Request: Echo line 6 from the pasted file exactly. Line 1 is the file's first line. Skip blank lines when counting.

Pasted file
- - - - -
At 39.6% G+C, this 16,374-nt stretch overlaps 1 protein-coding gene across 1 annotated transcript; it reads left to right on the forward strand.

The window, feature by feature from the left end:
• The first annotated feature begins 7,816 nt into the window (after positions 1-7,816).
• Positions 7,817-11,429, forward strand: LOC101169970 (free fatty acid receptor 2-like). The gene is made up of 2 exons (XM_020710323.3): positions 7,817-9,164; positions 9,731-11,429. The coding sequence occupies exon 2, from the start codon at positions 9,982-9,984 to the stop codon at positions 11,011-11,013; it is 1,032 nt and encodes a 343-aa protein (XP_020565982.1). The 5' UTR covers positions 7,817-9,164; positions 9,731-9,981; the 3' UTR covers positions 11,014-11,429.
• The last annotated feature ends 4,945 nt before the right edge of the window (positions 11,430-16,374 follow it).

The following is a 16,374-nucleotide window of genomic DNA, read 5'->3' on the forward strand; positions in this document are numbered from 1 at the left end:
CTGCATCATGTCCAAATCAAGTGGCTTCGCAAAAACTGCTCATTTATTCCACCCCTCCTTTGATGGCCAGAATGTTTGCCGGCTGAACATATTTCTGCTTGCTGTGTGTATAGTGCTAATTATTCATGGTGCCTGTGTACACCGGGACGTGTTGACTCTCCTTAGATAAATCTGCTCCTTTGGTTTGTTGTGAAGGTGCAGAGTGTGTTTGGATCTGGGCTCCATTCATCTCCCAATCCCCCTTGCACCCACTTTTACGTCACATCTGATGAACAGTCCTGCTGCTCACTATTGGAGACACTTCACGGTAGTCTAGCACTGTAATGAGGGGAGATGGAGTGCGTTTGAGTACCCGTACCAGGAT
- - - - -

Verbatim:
The following is a 16,374-nucleotide window of genomic DNA, read 5'->3' on the forward strand; positions in this document are numbered from 1 at the left end: